Stunned, the two asked to see a supervisor, hoping that they could straighten out the mistake. But there was no mistake, the airline agent explained. If American Airlines allowed them to fly to Turks and Caicos, they would only be denied entry and sent back to the U.S.
And the happy couple instantly transformed into a decidedly unhappy couple as their plans for the rest of the day changed dramatically. Instead of sipping pinas coladas in the tropical sunshine that afternoon, they would be driving back home in despair.
Arriving home, Jedlicki was determined to find out who was at fault for the disaster that ruined her honeymoon.
That first day, I spent 6 hours on the phone with Cheap Caribbean telling them what happened. I was mad. They kept transferring me from agent to agent. But no one could explain what went wrong and why we were denied boarding of our honeymoon flight.
After some time, Jedlicki understood the agents were telling her that she wouldn’t be receiving a refund or credit. The airline considered the couple a no-show. She couldn’t believe her ears. Giving up with Cheap Caribbean, she called her credit card company and asked to dispute the cost of the missed honeymoon.
But she would soon find out that would be a completely misguided effort.
The Fair Credit Billing Act protects consumers against billing errors and fraud.
It is not uncommon for consumers to contact us after they’ve already lost a credit card dispute. It’s clear from our files that there is a broad misunderstanding of what a credit card chargeback is and how to use it properly.
The Fair Credit Billing Act only permits disputes under specific conditions. If those don’t exist, the consumer will lose the case, and then the merchant has no motivation to ever revisit the problem. And even if the consumer wins the chargeback, that only ends the credit card company’s involvement. The merchant is still free to pursue the debt in other ways.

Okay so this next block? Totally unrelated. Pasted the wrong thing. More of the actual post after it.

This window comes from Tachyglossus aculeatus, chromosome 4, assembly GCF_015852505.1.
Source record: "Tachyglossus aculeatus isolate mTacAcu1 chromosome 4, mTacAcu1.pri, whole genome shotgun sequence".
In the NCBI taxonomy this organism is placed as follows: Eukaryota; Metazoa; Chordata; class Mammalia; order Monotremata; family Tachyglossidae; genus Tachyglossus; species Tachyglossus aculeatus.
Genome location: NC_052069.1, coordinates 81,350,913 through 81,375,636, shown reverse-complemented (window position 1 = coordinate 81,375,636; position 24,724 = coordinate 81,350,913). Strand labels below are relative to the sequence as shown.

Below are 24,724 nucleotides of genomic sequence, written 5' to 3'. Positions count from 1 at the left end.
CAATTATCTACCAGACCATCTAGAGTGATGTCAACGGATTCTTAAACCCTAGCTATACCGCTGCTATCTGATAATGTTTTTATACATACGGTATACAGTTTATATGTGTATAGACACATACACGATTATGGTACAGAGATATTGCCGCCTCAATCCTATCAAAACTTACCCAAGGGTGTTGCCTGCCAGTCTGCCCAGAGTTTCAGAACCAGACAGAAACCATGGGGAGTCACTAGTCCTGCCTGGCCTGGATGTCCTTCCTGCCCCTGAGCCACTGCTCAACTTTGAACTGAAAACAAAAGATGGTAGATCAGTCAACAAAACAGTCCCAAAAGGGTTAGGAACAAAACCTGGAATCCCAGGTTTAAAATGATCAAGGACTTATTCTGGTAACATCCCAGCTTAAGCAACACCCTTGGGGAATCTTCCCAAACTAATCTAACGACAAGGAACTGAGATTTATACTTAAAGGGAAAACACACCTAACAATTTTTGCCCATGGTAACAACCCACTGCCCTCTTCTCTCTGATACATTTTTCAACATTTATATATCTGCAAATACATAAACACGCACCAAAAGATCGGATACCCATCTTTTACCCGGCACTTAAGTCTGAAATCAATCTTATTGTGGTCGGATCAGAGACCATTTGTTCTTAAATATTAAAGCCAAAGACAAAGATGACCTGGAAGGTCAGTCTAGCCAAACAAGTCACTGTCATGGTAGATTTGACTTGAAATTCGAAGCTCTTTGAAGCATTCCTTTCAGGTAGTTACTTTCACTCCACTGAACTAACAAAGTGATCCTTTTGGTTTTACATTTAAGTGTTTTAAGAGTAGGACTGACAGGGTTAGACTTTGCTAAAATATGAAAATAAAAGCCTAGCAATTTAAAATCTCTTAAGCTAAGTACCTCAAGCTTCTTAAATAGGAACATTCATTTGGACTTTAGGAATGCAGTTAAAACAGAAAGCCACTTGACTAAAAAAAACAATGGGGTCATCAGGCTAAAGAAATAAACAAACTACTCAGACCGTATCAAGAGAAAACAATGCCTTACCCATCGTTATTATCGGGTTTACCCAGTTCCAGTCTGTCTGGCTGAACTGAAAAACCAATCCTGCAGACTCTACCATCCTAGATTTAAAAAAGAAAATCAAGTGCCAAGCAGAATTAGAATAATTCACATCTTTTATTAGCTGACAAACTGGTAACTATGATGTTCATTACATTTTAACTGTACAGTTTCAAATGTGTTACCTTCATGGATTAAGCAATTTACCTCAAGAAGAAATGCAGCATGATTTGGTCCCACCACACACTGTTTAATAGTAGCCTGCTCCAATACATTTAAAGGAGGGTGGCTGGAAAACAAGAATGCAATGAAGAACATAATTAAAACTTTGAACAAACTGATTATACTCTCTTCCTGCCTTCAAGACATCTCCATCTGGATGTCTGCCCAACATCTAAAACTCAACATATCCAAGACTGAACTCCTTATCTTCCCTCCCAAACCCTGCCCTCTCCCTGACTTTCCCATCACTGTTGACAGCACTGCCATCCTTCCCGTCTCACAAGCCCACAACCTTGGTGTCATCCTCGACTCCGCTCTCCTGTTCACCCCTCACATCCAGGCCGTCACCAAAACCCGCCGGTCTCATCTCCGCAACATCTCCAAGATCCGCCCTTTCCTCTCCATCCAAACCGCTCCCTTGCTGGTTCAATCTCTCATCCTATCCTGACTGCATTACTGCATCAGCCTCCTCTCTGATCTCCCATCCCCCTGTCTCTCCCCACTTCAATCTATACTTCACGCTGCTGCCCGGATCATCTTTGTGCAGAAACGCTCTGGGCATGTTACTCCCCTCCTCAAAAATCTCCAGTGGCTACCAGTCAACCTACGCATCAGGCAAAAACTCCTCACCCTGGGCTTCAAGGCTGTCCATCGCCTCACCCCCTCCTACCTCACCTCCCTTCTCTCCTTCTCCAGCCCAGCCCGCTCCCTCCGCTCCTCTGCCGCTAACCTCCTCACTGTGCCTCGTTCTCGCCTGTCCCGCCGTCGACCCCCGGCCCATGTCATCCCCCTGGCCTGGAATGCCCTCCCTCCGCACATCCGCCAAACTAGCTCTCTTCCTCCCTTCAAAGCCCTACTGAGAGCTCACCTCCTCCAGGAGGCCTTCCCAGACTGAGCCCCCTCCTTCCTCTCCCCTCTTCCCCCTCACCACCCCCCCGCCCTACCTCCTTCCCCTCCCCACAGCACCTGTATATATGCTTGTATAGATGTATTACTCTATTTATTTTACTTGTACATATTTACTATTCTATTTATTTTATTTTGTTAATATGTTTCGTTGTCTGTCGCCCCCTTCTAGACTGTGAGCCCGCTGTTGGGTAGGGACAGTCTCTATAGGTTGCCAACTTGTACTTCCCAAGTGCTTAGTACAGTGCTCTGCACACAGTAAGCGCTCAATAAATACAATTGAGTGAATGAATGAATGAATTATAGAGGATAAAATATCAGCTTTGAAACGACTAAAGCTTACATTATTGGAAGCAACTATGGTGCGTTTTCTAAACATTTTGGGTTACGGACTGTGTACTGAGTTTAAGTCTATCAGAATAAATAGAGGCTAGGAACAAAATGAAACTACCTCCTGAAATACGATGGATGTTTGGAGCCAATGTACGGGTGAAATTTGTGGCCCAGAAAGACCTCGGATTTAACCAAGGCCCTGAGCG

For more information see my ultimate guide: Credit card disputes: How to use them the right way
When a consumer misuses the credit card dispute process it can obliterate any chance of positively resolving a problem with a merchant — even if they have a valid case. We’ve seen this repeatedly. Here’s one example that nearly ended in a $4,000 disaster for this traveler:
For these reasons, consumers should reserve a chargeback as the last resort in a dispute with a merchant.
Unfortunately, Jedlicki filed a credit card chargeback soon after her return from the airport. American Express found in favor of Cheap Caribbean, as there was no billing error or fraud involved. After that, Cheap Caribbean had very little reason to continue to talk with her about this honeymoon disaster and who might be responsible.
Her next step was to submit a request for help to the Elliott Advocacy team.
The harsh truth: This missed honeymoon was entirely avoidable
Throughout the pandemic, our team has been bombarded with case after case of avoidable travel mishaps. In fact, the cruise lines only just got back on the water, and we’ve had multiple passengers contact us in shock after being denied boarding. Or, in at least one case, being removed from the cruise after being allowed to first settle into a cabin.
Unfortunately, in most of these cases, consumer error is to blame. In other words, the traveler did not do their due diligence. The harsh reality is that in nearly 100 percent of the cases, the missed honeymoon, vacation, business trip, etc., was entirely avoidable.
When Jedlicki’s anguished plea for help landed on my desk, I already suspected that traveler error was to blame.
Of course, I felt terrible that she had missed her honeymoon. But I also carefully read her paper trail, and it appeared that the couple did not possess the required proof of medical coverage valid in Turks and Caicos. And as Jedlicki herself pointed out, that proof is one of the required documents for entry.
But it seemed that the newlyweds were under the mistaken impression that their own health insurance would be valid in Turks and Caicos. I re-read the paper trail and noted that the agent explained the problem to the couple. The approval code for boarding would only be granted if the couple purchased a travel insurance policy that included supplemental medical coverage.